The Rally for Salmon at Willamette Park in Portland, OR on June 25th will feature our biggest gathering and on-the-water event in several years! Tribal activists and salmon, steelhead, orca and clean energy advocates will gather with canoes, kayaks, sportfishing boats, whitewater rafts will gather on the river - and on the land - to demonstrate our support for salmon, orca, tribal rights, and a healthy Snake River. People are coming from across the Northwest - representing diverse communities, constituencies, and perspectives. This event is free to attend and all are welcome - you can rally on the water in the morning if you'd like, but it's not required!
Rally for Salmon Schedule:
9:00am – Boats begin filing into water
10:00am – Watercraft begin journey to Willamette Park to Ross Island & back
11:30am – Watercraft return
12:00pm – Speakers Program, with blessing song by 'Four Directions'
1:00pm – Information booths, music, food, celebration, and call-to-action.
3:00pm – Celebration concludes
Our Speakers Program will begin at 12:00 noon - with a blessing song from ‘Four Directions’ tribal drum group. Confirmed speakers include:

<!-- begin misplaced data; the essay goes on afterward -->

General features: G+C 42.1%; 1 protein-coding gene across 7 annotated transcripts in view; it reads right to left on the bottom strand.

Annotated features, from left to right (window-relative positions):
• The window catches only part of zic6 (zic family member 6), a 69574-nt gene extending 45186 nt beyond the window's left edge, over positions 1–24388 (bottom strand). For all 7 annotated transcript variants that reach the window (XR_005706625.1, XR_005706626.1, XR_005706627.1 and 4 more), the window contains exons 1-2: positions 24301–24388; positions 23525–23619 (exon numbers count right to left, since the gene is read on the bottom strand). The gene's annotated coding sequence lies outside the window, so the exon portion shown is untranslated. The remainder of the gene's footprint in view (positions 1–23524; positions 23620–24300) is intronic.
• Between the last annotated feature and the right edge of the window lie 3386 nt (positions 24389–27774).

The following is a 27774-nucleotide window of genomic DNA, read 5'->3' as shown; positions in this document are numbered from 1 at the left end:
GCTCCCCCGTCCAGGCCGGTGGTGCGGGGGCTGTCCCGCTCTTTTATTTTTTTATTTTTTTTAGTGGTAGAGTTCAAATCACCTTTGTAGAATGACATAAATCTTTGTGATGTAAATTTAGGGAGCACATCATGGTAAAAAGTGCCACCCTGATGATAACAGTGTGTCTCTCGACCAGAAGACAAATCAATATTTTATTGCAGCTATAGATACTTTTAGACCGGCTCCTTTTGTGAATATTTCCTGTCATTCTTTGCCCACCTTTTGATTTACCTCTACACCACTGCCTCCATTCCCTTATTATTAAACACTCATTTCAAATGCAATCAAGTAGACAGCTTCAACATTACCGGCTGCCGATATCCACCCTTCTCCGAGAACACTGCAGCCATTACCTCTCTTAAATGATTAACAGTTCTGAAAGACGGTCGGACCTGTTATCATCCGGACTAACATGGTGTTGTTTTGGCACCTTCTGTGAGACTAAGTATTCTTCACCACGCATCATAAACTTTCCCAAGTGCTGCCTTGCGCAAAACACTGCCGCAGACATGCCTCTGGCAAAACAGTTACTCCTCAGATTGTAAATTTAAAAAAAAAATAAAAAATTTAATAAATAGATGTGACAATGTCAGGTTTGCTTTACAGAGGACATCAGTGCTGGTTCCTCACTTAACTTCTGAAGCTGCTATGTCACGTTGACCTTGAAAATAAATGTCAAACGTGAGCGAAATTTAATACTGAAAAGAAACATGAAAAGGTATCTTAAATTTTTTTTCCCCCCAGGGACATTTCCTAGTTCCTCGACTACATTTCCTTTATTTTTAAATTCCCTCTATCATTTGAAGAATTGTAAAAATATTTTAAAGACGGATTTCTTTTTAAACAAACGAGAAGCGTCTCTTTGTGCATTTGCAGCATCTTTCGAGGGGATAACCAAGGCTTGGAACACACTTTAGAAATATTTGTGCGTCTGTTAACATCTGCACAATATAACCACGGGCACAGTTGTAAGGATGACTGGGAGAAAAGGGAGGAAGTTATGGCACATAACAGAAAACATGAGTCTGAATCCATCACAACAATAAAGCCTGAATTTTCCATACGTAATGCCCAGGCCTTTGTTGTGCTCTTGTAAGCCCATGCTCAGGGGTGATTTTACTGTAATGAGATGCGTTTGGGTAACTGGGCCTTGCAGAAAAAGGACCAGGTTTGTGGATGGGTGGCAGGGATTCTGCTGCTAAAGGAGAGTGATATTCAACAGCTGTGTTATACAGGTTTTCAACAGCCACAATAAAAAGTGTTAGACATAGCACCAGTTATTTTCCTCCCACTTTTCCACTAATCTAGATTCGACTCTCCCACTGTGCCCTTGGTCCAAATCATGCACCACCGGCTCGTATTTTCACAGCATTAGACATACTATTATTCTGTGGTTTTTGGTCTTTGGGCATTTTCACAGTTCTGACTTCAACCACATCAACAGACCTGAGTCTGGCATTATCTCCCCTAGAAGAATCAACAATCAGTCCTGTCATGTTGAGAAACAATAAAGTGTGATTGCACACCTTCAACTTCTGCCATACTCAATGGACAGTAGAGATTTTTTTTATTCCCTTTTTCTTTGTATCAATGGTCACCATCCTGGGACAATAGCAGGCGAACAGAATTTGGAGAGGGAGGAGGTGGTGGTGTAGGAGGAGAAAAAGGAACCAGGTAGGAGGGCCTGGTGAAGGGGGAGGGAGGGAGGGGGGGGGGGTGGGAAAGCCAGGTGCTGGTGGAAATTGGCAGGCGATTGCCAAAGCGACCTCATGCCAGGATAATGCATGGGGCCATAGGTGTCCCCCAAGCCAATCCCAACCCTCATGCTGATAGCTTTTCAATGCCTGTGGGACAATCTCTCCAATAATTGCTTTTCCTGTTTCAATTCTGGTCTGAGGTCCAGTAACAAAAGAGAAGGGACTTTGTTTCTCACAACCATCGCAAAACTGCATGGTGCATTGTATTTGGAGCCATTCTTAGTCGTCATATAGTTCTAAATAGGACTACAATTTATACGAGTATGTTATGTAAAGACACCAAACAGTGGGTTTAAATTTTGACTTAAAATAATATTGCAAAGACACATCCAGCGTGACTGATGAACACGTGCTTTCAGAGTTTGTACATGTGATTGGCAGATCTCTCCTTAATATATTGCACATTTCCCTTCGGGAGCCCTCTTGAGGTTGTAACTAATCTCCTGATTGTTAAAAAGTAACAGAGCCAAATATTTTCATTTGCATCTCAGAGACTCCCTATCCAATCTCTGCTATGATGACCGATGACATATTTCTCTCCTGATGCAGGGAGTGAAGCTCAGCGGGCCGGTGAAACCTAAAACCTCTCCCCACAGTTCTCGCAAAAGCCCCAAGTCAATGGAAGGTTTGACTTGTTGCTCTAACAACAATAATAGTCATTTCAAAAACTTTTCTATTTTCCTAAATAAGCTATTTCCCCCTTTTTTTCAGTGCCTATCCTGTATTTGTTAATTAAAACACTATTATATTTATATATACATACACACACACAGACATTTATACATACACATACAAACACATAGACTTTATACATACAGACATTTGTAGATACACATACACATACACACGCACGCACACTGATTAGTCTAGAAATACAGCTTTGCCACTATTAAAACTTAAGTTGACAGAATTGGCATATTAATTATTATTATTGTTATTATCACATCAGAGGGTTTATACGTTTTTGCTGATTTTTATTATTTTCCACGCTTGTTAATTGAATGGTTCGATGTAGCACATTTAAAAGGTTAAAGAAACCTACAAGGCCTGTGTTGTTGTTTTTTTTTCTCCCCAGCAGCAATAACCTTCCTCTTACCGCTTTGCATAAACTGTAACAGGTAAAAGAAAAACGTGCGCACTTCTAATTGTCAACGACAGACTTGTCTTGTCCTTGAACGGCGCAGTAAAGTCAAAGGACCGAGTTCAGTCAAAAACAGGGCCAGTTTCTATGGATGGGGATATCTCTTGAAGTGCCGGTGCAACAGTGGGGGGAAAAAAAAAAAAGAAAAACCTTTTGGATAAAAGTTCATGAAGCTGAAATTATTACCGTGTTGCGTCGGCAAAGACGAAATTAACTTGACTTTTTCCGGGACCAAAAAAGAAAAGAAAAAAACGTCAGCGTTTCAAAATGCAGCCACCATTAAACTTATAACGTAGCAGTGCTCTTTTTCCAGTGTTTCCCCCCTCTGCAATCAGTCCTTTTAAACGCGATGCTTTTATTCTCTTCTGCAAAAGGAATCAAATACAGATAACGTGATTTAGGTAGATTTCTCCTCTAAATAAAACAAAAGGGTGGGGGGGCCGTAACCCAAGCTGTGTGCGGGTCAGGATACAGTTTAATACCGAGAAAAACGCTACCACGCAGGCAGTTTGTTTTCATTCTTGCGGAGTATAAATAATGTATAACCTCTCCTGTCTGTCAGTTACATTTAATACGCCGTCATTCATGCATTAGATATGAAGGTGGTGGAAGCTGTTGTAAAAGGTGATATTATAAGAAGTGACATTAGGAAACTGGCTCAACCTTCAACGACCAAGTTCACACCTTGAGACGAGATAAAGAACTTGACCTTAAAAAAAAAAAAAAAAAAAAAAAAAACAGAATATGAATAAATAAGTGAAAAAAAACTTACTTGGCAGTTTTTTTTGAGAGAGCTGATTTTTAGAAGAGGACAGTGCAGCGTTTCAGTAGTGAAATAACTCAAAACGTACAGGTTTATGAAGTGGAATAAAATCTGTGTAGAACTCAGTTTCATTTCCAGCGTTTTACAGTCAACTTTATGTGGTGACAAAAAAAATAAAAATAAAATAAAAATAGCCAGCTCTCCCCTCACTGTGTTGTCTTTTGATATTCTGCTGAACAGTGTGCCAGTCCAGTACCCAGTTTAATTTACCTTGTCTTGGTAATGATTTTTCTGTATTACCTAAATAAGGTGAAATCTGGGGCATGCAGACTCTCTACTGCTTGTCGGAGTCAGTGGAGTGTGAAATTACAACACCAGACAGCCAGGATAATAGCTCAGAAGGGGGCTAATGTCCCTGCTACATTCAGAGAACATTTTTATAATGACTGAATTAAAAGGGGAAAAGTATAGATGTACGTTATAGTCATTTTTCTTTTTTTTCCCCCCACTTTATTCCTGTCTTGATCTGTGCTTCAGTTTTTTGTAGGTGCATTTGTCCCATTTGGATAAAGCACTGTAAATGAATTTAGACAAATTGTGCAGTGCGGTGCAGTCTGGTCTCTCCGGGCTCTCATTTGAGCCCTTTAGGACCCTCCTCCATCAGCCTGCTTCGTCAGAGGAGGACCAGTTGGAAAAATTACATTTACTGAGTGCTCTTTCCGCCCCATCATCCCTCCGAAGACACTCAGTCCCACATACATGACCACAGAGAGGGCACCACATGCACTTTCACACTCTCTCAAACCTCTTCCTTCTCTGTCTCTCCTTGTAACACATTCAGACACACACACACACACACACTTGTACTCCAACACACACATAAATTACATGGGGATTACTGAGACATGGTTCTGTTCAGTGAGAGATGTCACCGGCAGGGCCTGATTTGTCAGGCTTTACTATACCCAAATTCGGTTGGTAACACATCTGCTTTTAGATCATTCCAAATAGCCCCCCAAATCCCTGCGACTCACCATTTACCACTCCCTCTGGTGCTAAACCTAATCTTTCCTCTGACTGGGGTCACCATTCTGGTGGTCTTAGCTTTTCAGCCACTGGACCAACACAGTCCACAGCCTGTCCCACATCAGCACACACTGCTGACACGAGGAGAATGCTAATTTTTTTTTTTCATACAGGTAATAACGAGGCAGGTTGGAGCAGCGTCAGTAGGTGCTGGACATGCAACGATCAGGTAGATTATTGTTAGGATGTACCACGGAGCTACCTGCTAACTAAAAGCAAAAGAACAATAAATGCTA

Folks bringing their own crafts need to have an updated Oregon Waterways Access Permit!
Interested in renting a kayak or canoe for the Rally for Salmon - Free The Snake River? There will only be 42 kayaks and canoes available to rent with the Portland Kayak Company so it's first-come, first-serve!
Follow the steps to rent your kayak or canoe:
Interested in volunteering for this event? Fill out our Volunteer Form and we'll be in touch!
BACKGROUND & URGENCY: This is the "Summer of Decision" for the Snake River and its imperiled wild salmon and steelhead. July 31st is the deadline for the Murray/Inslee Initiative and the confidential talks now underway between the Biden Administration and the Nez Perce Tribe, State of Oregon, and conservation/fishing plaintiffs.
Our Rally for Salmon is a critically important opportunity to demonstrate strong public support - and demand - for bold, urgent action by our public officials as they decide on the future of the lower Snake River dams - and the fate of struggling wild salmon and steelhead populations.